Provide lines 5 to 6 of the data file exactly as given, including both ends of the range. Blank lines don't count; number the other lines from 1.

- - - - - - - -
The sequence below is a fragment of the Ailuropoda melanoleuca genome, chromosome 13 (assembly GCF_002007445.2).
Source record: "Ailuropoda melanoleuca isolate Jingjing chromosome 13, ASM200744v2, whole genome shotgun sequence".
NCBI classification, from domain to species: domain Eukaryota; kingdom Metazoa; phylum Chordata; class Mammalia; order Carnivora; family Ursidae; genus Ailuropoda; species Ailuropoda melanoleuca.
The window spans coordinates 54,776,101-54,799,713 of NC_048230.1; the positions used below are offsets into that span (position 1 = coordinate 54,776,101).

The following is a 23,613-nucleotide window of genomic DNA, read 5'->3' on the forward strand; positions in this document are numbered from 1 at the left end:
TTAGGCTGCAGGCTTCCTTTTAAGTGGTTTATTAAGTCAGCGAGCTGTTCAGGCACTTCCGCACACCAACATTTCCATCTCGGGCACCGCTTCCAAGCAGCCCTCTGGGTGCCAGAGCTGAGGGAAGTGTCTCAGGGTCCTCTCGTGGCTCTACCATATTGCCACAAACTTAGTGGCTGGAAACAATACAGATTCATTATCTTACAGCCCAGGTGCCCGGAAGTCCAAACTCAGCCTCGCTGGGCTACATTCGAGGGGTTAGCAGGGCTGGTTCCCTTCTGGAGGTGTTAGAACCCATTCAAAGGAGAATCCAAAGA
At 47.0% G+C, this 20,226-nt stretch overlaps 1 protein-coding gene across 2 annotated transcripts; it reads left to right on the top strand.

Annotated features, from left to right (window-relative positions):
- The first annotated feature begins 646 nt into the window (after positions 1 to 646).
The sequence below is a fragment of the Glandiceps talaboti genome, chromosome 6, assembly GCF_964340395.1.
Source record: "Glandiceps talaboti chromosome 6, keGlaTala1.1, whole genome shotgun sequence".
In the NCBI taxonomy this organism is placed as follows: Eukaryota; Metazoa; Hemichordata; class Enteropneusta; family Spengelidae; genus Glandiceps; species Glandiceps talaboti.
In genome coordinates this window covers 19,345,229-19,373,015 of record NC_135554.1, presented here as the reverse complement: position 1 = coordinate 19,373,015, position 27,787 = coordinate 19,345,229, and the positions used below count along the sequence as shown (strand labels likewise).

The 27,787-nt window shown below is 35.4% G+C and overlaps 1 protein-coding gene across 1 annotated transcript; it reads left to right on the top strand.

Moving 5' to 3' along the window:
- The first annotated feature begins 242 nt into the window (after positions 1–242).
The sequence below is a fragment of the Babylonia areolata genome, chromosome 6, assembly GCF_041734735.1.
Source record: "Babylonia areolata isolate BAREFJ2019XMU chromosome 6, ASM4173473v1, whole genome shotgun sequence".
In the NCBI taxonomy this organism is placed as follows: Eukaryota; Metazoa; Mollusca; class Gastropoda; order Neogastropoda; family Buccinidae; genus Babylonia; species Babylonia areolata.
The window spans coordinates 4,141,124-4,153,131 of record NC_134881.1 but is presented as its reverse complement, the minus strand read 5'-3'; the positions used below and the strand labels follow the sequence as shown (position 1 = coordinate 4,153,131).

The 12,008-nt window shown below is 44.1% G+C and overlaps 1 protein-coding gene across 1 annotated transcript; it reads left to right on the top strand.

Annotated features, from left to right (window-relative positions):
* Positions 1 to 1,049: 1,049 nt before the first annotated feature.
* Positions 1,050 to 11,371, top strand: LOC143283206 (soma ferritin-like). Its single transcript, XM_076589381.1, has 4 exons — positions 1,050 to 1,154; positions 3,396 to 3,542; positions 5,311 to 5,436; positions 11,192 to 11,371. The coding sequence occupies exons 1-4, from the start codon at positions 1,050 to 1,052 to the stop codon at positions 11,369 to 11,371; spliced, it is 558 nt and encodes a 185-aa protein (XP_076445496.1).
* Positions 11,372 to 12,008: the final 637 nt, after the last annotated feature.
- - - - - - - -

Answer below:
The following is a 23,613-nucleotide window of genomic DNA, read 5'->3' on the forward strand; positions in this document are numbered from 1 at the left end:
TTAGGCTGCAGGCTTCCTTTTAAGTGGTTTATTAAGTCAGCGAGCTGTTCAGGCACTTCCGCACACCAACATTTCCATCTCGGGCACCGCTTCCAAGCAGCCCTCTGGGTGCCAGAGCTGAGGGAAGTGTCTCAGGGTCCTCTCGTGGCTCTACCATATTGCCACAAACTTAGTGGCTGGAAACAATACAGATTCATTATCTTACAGCCCAGGTGCCCGGAAGTCCAAACTCAGCCTCGCTGGGCTACATTCGAGGGGTTAGCAGGGCTGGTTCCCTTCTGGAGGTGTTAGAACCCATTCAAAGGAGAATCCAAAGA